I agree with most of it, though. Gizmondo, sure. Virtual Boy? You bet. Phillips CD-i? It does have its merits, but costs and (lack of) marketing killed it, like the 3DO. Game.com? Yep. Terrible implementation. Sega CD was more successful than the 32X, so I think the 32X should be in place of the Sega CD.

What should be on the list aren't listed:

Microvision. It deserves an honorable mention of being the first handheld game console. (Actually own one of these)

Pioneer Laseractive. Ambitious. High costs and lack of common LD features were what killed it. (Ditto. With the SEGA and NEC paks, no less!)

Halcyon. Super ambitious! Reportedly, only 5 were sold.

Neo Geo. Sacrilege, you say? Expensive console. Expensive carts. Arcades where where it did best, not the home market. (Yes, I own one. Two if you count the Neo Geo CD)

Nokia N-Gage. It's a phone! It's a game console! It's... Not so fun... (Yep. Own one also.)

Sega CDX. This was cool! It's a portable Genesis/Sega CD! And, despite the fact the 32X packaging says it isn't compatible with it, it is. So you get a triple treat in a slim package! Downside: Expensive! Portable technology cost a lot. (Yes, I own one.)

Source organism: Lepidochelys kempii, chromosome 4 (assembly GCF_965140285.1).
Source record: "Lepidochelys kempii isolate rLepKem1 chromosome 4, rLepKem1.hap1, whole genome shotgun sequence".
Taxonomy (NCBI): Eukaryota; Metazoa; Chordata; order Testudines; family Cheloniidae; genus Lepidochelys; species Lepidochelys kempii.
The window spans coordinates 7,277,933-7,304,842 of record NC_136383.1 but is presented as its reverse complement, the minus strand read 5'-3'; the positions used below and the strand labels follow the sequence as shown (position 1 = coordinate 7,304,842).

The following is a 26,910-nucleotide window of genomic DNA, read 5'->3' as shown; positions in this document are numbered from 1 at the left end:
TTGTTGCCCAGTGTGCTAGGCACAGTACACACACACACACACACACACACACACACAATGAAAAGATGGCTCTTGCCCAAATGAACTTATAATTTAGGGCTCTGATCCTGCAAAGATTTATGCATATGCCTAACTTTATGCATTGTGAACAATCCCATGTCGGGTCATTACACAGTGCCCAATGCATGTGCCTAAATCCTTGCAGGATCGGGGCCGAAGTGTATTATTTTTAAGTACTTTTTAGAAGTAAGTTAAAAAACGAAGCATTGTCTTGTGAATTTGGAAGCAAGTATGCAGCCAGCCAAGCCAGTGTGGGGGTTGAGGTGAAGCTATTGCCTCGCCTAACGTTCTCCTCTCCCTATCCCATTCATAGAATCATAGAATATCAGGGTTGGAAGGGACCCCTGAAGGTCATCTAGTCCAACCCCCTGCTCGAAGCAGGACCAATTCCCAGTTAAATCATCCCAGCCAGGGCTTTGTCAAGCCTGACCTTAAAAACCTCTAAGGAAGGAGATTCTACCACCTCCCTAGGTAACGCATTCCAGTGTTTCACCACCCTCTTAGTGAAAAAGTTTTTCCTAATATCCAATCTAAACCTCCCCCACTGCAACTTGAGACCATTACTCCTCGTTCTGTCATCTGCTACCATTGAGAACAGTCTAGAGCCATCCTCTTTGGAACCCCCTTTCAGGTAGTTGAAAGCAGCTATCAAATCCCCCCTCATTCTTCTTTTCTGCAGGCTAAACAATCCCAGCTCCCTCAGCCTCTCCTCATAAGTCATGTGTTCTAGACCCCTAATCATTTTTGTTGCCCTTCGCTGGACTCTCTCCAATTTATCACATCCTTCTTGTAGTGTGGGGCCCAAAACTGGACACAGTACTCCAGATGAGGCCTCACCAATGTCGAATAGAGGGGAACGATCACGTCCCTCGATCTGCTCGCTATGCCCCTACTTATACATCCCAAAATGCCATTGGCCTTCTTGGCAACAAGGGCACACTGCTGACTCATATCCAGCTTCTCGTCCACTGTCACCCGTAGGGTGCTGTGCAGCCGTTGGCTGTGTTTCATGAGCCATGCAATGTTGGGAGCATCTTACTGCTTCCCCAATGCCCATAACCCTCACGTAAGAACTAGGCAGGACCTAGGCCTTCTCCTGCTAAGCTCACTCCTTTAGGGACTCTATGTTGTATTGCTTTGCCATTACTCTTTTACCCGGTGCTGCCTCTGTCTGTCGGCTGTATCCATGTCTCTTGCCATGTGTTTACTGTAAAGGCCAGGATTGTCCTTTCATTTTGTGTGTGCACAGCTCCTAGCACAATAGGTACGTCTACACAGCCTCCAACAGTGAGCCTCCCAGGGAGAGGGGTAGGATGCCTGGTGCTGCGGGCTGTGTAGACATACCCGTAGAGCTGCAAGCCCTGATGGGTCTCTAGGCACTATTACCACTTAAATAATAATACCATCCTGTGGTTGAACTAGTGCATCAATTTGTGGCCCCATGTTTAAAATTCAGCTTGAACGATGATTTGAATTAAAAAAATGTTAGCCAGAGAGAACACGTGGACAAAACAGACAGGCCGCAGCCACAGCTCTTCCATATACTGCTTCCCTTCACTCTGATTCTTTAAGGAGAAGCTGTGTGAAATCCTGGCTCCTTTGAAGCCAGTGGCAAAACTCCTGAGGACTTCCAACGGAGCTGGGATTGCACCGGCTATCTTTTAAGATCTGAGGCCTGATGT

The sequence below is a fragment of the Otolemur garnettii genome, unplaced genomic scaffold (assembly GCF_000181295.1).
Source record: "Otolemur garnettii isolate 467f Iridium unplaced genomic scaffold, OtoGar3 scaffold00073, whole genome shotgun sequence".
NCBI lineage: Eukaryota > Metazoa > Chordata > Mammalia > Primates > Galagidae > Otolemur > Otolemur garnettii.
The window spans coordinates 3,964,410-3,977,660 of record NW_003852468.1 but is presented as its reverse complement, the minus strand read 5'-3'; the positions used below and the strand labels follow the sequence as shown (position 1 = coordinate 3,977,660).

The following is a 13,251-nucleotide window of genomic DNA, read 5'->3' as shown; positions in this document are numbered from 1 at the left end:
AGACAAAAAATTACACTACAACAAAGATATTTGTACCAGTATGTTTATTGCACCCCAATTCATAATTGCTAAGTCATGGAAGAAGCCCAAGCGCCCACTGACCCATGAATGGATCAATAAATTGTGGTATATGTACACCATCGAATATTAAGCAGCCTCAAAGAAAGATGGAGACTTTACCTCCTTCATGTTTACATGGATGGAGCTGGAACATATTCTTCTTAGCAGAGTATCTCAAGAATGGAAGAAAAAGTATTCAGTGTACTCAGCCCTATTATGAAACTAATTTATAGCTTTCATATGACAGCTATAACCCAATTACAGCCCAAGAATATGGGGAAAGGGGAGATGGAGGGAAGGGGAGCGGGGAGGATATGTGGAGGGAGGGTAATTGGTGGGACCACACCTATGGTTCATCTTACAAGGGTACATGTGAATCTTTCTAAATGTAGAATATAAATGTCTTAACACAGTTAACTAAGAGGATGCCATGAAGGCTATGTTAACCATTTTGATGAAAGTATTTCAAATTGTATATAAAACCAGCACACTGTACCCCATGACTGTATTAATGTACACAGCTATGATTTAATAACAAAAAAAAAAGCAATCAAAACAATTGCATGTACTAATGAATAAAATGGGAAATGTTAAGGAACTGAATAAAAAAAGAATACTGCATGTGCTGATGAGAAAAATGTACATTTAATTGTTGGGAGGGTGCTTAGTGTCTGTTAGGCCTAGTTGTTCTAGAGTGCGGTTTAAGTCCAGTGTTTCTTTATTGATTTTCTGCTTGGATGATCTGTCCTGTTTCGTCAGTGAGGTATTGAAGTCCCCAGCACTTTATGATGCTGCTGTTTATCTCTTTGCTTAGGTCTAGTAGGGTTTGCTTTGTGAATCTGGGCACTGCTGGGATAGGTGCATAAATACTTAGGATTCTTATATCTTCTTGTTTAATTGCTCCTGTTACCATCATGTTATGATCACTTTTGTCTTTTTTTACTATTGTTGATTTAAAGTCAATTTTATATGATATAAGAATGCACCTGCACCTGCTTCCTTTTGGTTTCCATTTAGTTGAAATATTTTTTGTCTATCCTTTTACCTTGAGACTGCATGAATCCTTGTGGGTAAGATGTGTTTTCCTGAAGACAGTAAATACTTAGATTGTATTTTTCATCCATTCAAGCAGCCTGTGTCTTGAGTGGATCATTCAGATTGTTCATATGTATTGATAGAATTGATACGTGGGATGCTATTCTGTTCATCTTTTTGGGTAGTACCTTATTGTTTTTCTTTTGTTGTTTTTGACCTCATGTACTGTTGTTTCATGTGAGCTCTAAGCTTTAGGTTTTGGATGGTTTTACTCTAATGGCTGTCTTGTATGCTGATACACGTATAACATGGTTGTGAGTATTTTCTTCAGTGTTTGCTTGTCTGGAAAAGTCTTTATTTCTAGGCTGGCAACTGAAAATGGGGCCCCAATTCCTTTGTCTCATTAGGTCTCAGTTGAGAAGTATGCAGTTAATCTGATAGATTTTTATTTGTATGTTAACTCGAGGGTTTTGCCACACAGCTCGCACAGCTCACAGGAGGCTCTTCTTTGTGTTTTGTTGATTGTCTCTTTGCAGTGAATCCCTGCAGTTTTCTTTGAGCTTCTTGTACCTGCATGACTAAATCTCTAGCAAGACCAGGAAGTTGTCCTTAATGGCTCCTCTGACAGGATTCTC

Game Gear. Yes, it did not do so hot as a handheld, but was in full color! Game Boy was more popular. (Yep. In my collection)

NEC Turbo Duo. Great system, stand alone Turbo Grafx and Turbo CD in one tight package. No add-on needed! Ready to go out of the box! Marketing by thumbing their noses at SEGA turned many potential buyers off. Could have given SEGA and Nintendo a run for their money. (Yes, I... Ok, I won't say it. ^_^)

NEC Turbo Express. A handheld for games you already play on your Turbo-Grafx! No need to buy new games to play! Released too late to make much difference in the handheld market. One of the most popular among collector's however. (I wish! Been looking!)

SEGA Nomad. Could be debatable as a failed console as it is a portable Genesis, but deserves mention because it was not as well received as SEGA had hoped. (Yes. ^_^)

On a side note, I am going to be selling off a lot of my collection at my eBay store and stuff...